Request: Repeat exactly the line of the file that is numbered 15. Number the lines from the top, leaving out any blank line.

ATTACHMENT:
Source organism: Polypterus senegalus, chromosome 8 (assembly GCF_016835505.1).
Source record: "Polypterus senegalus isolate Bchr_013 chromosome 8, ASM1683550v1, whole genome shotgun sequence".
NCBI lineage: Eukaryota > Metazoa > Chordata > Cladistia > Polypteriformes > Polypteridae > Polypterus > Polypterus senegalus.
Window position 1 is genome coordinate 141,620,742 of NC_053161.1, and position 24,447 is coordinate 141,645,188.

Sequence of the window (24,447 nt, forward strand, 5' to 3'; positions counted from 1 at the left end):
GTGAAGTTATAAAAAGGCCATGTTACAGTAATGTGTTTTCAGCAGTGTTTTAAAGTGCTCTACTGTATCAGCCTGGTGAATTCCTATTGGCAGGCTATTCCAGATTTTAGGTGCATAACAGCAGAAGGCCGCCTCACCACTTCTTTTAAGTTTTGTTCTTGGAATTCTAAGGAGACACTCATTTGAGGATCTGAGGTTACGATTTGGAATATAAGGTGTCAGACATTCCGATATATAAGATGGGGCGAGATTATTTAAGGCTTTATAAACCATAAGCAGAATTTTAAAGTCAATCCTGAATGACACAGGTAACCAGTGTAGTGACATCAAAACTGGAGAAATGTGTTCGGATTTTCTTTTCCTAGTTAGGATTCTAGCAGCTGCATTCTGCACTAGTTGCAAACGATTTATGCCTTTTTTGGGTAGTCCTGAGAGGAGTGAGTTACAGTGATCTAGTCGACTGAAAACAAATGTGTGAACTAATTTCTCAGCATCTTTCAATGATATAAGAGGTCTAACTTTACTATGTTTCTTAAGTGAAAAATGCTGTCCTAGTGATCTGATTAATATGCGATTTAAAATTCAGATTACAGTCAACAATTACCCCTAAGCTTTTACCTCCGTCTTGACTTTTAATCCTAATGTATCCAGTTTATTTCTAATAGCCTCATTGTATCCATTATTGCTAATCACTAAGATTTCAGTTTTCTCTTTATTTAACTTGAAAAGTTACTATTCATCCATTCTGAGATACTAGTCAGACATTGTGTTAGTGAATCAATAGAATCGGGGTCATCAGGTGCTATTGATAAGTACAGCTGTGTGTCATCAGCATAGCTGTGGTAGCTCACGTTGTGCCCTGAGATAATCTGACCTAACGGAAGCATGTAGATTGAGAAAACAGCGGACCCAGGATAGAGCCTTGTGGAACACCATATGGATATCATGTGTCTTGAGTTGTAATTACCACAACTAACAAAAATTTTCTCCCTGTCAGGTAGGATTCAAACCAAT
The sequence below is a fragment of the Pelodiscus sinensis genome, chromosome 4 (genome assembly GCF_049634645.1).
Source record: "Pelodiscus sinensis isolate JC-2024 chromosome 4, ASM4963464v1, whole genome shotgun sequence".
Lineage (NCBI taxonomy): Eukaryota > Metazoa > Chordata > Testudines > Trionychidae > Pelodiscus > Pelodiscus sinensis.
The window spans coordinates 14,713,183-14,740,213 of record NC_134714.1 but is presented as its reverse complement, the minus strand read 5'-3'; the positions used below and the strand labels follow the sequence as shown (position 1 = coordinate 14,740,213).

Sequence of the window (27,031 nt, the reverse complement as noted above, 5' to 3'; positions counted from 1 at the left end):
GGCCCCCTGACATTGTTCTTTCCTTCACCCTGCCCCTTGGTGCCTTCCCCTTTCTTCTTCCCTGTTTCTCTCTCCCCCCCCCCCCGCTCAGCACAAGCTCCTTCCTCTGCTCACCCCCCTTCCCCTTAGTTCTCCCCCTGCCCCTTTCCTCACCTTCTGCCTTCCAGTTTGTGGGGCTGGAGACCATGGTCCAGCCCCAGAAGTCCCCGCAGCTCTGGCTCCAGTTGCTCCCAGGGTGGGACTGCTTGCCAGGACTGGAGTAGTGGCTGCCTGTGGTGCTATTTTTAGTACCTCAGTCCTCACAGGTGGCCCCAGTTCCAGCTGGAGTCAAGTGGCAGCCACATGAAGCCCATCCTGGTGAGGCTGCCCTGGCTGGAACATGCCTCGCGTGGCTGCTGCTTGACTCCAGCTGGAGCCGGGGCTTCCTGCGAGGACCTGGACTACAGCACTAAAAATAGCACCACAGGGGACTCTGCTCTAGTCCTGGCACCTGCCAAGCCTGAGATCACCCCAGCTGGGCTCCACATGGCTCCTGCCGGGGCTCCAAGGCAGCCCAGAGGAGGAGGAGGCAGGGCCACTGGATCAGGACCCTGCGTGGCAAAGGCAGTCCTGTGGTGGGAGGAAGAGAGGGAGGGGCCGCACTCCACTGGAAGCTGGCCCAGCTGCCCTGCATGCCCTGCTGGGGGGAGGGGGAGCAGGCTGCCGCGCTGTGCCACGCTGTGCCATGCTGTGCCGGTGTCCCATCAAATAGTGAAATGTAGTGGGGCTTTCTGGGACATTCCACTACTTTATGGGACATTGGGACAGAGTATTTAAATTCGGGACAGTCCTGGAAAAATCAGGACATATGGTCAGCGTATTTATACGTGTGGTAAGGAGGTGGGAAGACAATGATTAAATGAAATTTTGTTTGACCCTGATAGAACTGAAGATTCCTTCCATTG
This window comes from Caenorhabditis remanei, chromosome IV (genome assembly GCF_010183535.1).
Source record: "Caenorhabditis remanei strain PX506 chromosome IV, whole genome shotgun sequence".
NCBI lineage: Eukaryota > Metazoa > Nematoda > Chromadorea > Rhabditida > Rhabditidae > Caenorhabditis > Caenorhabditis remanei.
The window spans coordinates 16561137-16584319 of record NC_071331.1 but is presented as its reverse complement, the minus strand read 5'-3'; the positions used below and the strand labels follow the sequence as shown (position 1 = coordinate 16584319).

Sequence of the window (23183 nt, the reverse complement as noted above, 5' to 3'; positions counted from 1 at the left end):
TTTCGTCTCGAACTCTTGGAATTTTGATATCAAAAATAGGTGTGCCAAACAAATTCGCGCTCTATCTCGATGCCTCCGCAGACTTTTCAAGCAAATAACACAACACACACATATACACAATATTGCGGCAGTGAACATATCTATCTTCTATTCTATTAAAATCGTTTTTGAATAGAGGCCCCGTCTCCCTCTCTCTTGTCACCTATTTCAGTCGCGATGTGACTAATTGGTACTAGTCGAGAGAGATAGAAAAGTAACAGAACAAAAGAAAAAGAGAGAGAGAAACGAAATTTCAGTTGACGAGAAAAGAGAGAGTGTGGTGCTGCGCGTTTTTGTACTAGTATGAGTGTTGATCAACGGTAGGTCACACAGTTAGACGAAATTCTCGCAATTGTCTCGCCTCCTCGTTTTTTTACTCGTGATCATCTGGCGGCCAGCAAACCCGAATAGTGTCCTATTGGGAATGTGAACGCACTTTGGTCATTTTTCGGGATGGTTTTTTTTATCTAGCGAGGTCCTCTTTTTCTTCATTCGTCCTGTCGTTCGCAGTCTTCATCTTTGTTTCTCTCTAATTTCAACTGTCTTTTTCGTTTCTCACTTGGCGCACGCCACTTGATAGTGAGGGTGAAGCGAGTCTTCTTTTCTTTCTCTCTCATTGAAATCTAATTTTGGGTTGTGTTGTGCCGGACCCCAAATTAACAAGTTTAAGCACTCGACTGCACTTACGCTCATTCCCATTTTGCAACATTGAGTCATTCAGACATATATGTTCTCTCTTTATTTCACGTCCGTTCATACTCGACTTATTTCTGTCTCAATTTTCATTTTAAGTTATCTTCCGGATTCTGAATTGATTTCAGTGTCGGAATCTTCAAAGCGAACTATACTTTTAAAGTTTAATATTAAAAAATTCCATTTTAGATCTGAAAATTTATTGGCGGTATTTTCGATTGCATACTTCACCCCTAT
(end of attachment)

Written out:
NCBI lineage: Eukaryota > Metazoa > Nematoda > Chromadorea > Rhabditida > Rhabditidae > Caenorhabditis > Caenorhabditis remanei.